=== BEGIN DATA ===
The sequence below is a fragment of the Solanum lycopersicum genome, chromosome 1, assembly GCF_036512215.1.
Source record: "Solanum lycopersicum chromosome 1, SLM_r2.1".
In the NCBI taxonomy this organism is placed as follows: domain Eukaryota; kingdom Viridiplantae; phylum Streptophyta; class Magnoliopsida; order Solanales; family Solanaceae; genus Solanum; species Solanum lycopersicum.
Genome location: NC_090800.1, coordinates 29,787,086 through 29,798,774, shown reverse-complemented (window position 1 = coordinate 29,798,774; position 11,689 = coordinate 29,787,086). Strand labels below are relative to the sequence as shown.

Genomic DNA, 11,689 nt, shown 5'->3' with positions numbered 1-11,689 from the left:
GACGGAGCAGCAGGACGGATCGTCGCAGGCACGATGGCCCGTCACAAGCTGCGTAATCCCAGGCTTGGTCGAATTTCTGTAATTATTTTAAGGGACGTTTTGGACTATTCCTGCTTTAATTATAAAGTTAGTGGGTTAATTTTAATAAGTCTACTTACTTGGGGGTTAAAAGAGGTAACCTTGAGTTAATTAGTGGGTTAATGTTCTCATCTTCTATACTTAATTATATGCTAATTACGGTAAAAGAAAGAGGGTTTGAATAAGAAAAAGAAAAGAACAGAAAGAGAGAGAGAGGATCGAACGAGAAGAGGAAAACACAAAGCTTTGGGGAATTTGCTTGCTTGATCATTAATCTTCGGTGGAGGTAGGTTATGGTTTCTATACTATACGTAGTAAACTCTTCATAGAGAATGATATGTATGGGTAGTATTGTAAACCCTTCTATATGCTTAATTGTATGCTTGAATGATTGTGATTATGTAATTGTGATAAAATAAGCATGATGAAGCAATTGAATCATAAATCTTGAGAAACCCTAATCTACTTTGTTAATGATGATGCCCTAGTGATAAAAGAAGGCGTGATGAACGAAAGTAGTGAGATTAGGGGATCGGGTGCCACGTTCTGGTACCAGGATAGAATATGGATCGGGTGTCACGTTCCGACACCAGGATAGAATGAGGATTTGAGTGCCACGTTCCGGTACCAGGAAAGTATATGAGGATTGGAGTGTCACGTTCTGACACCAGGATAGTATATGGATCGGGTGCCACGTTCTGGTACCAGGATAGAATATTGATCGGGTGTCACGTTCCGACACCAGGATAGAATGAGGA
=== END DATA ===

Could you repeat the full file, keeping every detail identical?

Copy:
The sequence below is a fragment of the Solanum lycopersicum genome, chromosome 1, assembly GCF_036512215.1.
Source record: "Solanum lycopersicum chromosome 1, SLM_r2.1".
In the NCBI taxonomy this organism is placed as follows: domain Eukaryota; kingdom Viridiplantae; phylum Streptophyta; class Magnoliopsida; order Solanales; family Solanaceae; genus Solanum; species Solanum lycopersicum.
Genome location: NC_090800.1, coordinates 29,787,086 through 29,798,774, shown reverse-complemented (window position 1 = coordinate 29,798,774; position 11,689 = coordinate 29,787,086). Strand labels below are relative to the sequence as shown.

Genomic DNA, 11,689 nt, shown 5'->3' with positions numbered 1-11,689 from the left:
GACGGAGCAGCAGGACGGATCGTCGCAGGCACGATGGCCCGTCACAAGCTGCGTAATCCCAGGCTTGGTCGAATTTCTGTAATTATTTTAAGGGACGTTTTGGACTATTCCTGCTTTAATTATAAAGTTAGTGGGTTAATTTTAATAAGTCTACTTACTTGGGGGTTAAAAGAGGTAACCTTGAGTTAATTAGTGGGTTAATGTTCTCATCTTCTATACTTAATTATATGCTAATTACGGTAAAAGAAAGAGGGTTTGAATAAGAAAAAGAAAAGAACAGAAAGAGAGAGAGAGGATCGAACGAGAAGAGGAAAACACAAAGCTTTGGGGAATTTGCTTGCTTGATCATTAATCTTCGGTGGAGGTAGGTTATGGTTTCTATACTATACGTAGTAAACTCTTCATAGAGAATGATATGTATGGGTAGTATTGTAAACCCTTCTATATGCTTAATTGTATGCTTGAATGATTGTGATTATGTAATTGTGATAAAATAAGCATGATGAAGCAATTGAATCATAAATCTTGAGAAACCCTAATCTACTTTGTTAATGATGATGCCCTAGTGATAAAAGAAGGCGTGATGAACGAAAGTAGTGAGATTAGGGGATCGGGTGCCACGTTCTGGTACCAGGATAGAATATGGATCGGGTGTCACGTTCCGACACCAGGATAGAATGAGGATTTGAGTGCCACGTTCCGGTACCAGGAAAGTATATGAGGATTGGAGTGTCACGTTCTGACACCAGGATAGTATATGGATCGGGTGCCACGTTCTGGTACCAGGATAGAATATTGATCGGGTGTCACGTTCCGACACCAGGATAGAATGAGGA